The Canada Workers Benefit (CWB) is a non-taxable refundable tax credit that supplements the earnings of low and modest-income earners. Previously, the CWB increased by 26 cents for every dollar of “working income” in excess of $3,000, up to a maximum of $1,395 for single individuals without dependants or $2,403 for families. The benefit is then reduced by 12% of adjusted net income in excess of $13,194 for single individuals without dependants or $17,522 for families.
Beginning for 2021, the CWB has been enhanced by:
In addition, there is a new “secondary earner exemption” to the CWB. This exemption allows up to $14,000 of working income (of an eligible spouse with the lower working income) to be excluded in calculating adjusted net income for the family for purposes of the phase-out of the benefit.
The Climate Action Incentive (CAI) was a refundable tax credit paid to residents of Alberta, Saskatchewan, Manitoba, and Ontario to offset the cost of federal carbon pricing. Beginning with the 2021 tax year, the CAI will no longer be claimed annually on the personal income tax return. Instead, the CAI will be paid as a quarterly benefit starting in July 2022. However, individuals would still need to file a tax return to receive CAI payments and indicate on the return if they are eligible to receive the 10% rural supplement for the upcoming year.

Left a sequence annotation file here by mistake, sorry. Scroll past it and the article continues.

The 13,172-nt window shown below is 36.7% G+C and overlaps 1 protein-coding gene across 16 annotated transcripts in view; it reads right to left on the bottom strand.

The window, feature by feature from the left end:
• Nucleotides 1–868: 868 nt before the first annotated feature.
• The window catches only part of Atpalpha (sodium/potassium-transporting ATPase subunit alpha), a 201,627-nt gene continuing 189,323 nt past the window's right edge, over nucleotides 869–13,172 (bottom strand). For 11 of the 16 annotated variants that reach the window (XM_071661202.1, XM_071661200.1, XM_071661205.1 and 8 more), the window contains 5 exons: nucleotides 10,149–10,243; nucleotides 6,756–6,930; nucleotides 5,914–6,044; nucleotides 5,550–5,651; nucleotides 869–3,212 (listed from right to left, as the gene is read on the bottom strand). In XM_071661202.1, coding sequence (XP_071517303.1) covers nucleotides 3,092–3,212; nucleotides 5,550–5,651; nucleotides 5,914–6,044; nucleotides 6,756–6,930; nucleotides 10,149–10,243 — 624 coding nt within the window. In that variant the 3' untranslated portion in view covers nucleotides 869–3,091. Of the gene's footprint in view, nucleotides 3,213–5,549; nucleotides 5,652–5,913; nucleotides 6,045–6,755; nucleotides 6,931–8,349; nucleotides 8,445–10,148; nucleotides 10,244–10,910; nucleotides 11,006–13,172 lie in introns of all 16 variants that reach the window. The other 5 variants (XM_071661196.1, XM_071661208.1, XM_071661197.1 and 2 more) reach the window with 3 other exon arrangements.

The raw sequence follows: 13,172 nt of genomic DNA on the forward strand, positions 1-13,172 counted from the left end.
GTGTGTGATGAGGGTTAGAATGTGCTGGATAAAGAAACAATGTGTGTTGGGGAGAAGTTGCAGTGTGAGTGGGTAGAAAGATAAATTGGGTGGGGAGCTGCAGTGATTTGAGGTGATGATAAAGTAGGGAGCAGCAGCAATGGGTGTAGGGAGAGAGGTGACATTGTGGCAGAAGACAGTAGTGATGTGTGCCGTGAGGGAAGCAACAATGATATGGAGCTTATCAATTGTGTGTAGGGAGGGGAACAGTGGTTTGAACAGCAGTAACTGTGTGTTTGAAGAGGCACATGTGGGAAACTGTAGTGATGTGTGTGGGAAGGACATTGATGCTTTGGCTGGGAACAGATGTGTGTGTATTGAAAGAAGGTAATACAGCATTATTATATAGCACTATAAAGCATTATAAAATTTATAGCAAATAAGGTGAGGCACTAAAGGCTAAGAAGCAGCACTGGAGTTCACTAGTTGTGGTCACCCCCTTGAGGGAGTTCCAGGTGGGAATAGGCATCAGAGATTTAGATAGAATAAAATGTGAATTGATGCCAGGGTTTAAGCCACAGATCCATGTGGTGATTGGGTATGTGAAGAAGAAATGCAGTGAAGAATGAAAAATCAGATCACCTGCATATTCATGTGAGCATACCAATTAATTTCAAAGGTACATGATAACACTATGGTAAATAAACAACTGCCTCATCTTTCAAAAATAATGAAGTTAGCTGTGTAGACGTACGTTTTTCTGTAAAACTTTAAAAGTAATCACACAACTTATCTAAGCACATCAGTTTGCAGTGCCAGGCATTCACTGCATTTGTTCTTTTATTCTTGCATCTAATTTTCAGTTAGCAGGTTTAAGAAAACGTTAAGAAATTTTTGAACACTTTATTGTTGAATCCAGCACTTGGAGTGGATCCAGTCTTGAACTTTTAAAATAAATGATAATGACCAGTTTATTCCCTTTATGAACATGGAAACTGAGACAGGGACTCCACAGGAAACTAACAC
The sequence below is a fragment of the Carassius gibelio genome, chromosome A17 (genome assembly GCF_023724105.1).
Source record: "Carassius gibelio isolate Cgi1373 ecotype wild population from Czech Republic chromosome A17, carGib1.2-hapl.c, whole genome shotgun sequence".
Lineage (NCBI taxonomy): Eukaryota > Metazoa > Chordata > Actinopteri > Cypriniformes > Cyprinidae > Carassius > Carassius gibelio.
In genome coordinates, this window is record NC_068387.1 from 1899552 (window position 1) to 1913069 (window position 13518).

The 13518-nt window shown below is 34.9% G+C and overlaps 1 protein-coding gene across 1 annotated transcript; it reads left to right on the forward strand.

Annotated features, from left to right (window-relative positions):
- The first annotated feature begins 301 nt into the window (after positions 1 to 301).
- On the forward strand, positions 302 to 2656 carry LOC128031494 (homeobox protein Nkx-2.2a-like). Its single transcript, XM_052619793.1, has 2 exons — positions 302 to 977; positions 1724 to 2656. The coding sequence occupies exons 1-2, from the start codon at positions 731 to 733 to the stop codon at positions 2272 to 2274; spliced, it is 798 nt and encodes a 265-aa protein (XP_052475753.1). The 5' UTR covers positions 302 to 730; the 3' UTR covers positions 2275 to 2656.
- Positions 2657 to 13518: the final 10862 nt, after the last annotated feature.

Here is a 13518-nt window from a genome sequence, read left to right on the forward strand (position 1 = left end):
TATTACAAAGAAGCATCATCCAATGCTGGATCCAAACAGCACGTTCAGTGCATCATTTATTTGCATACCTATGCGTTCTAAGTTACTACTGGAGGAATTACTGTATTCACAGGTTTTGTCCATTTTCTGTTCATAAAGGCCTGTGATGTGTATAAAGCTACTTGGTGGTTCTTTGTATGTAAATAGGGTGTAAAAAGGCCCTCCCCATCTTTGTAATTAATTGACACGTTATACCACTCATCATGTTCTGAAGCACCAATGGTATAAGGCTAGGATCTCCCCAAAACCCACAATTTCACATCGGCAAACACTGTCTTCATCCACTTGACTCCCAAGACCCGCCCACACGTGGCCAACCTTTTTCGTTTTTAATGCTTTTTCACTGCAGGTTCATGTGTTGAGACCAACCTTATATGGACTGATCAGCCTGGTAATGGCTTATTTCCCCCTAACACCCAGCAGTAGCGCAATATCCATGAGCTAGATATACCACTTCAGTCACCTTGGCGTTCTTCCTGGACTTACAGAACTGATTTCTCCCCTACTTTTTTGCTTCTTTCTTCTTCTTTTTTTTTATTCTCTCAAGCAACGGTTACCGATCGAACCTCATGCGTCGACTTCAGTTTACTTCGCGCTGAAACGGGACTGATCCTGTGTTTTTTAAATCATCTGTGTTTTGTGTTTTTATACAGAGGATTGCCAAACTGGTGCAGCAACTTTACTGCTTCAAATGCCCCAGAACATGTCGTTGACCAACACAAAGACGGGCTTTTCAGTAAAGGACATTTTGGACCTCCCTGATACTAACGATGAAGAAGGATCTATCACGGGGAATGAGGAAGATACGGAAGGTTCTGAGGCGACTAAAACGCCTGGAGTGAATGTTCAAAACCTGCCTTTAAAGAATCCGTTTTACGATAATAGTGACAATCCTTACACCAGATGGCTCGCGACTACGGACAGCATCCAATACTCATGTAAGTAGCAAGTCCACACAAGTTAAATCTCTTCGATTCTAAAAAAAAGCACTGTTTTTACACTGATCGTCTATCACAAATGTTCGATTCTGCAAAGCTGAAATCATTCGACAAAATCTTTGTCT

As you are likely aware, your Canada Pension Plan (CPP) contributions have been increasing annually since 2019 and will continue to increase every year until 2023 (or 2024 if your income exceeds a new earnings ceiling). Similar enhancements were made to the Quebec Pension Plan (QPP).
When you file your personal income tax return for the 2021 tax year, remember that your CPP/QPP contributions consist of a base amount and an enhanced amount, which is consistent with 2020. While a non-refundable tax credit on the CPP/QPP base amount continues to be available, a tax deduction can also be claimed on the enhanced portion of the CPP/QPP. The maximum amount of the tax deduction for 2021 has increased to $290.50.
For 2022, the tax-free savings account (TFSA) annual contribution limit remains at $6,000 and any unused contribution room will carry forward. Contributions to a TFSA aren’t tax deductible and when money is withdrawn, the accumulated contributions and income received are not taxable.
If you have any questions about these tax changes, or how they may apply to your situation, please contact us at 416-438-3077.
Each year we require our clients to sign an engagement letter which outlines the terms under which we prepare your personal tax return. You will receive a personalized engagement letter to sign when your tax return is complete.